Alex Salas can give you 2. 6 million reasons why an evidence rule recently adopted in Washington—ER 413—is needed. Mr. Salas was severely injured after he slipped and fell off unsafe scaffolding, resulting in 10
fractured bones and 13 surgeries. His first jury trial ended
with a liability verdict, but no damages awarded. Why? Perhaps because the cross-examination of Mr. Salas opened with
five immigration-status questions that could prejudice a jury.
And indeed, the all-white King County jury found the defendant negligent, but refused to award anything to Mr. Salas and
his family for their considerable losses.
After appealing all the way to the Washington Supreme
Court, Mr. Salas obtained a second trial in which immigration status was kept out of the proceeding. The result was a
$2.6 million verdict for Mr. Salas. Two King County juries,
presented with the
same material facts,
different results simply
by removing the
inflammatory immigration-status evidence.
Supreme Court adopted
ER 413, which strictly limits the use of immigration-status
evidence in judicial proceedings, last year.
1 The rule, which
takes effect Sept. 1, 2018,
2 will make evidence about a person’s
immigration status “generally inadmissible” in both civil and
criminal matters, unless limited exceptions are met.
Providing immigrants with access to our courts and a fair
trial is essential to justice in Washington. ER 413 will protect
both the victim of domestic violence and the wrongfully
harmed civil litigant from having immigration-status evidence overwhelm the merits of their cause. To our knowledge,
this evidence rule is the first of its kind in the nation.
Had ER 413 been in place for Salas, the immigration
evidence could not have been admitted. At most, the issue
could have been raised in a post-trial motion after the verdict
was rendered. But Mr. Salas would have obtained the funds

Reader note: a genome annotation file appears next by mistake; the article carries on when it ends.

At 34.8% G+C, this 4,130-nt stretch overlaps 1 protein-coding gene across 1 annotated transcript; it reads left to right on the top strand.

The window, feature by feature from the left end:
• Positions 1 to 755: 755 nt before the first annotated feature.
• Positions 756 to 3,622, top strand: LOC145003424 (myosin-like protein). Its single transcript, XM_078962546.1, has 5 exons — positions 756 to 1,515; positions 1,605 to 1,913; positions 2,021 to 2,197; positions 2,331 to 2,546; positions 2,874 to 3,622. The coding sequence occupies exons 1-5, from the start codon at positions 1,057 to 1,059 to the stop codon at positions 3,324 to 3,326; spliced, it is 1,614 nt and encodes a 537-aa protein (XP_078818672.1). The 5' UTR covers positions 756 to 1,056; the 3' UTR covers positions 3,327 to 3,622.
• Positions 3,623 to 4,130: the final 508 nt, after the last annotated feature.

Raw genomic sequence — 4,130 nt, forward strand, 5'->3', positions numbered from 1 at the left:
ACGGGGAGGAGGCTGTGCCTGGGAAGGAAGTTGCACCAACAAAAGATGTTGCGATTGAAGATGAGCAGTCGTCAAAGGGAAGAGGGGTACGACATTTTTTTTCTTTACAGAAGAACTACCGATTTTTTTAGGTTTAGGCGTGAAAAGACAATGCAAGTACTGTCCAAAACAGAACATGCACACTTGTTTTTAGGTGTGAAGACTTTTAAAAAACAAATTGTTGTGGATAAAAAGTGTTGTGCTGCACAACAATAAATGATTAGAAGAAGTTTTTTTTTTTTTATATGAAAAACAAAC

he needed to pay medical providers and replace lost income
years earlier, and our judicial system could have avoided multiple appeals and trials. Indeed, Mr. Salas’s case, where liability
was reasonably clear, likely would have settled even earlier.
ER 413: CONSISTENT WITH WASHINGTON’S HISTORY OF PROTECT-
ING THE RIGHT TO AN UNBIASED JURY
The goals of ER 413 are to: ( 1) remove irrelevant and highly
inflammatory evidence from trials; ( 2) provide predictability
and uniform procedures throughout the state; ( 3) conserve
judicial resources by removing complex immigration-status
disputes from litigants and judges unfamiliar with immigration law; ( 4) encourage parties to reach the merits of the case;
and ( 5) remove incentives to use racialized evidence at trial in
the hope of obtaining jury nullification.
“The right to trial by jury includes the right to an unbiased
and unprejudiced jury.”
3 Evidentiary rules restricting unduly
prejudicial evidence play an integral role in preventing bias
and prejudice. For instance, the Washington Supreme Court
long ago prohibited discussion of insurance coverage at trial
because of its prejudi-
cial nature and pro-
pensity to “confuse or
inflame the minds of the
4 And the federal
rule (FRE 411) was
adopted “to ensure that
juries base their verdicts
upon legitimate grounds and not upon the improper notion
that a judgment adverse to the defendant will be passed along
to a ‘deep pocket’ insurance company.”
5 In 1979, Washington
adopted an identical version of FRE 411.6
Similarly, the court and legislature in Washington have
limited evidence of a victim’s past sexual behavior or sexual
predisposition in civil and criminal cases. For over 25 years,
ER 412 and RCW 9A. 44.020 have regulated admissibility of a
victim’s sexual behavior through a formal pretrial procedure.
The procedural requirements promote appropriate handling of
sensitive evidence and significant conflicting interests during
the pretrial and trial processes, balancing a defendant’s constitutional right to confront and cross-examine witnesses against
the state’s interest in encouraging rape victims to testify.
In a fashion similar to ER 411 and ER 412, ER 413 will
protect Washington’s immigrants, ensuring them access to
justice and freedom from unduly prejudicial evidence that
may inflame racial, ethnic, or anti-immigrant prejudices. As
the Washington Supreme Court recognized in Mr. Salas’s
By David Martin, Ken Masters, and Joe Morrison
EVIDENCE RULE 413
Two King County juries reached markedly
different results by removing inflammatory
Unpacking Washington’s New
Procedural Protections for Immigrants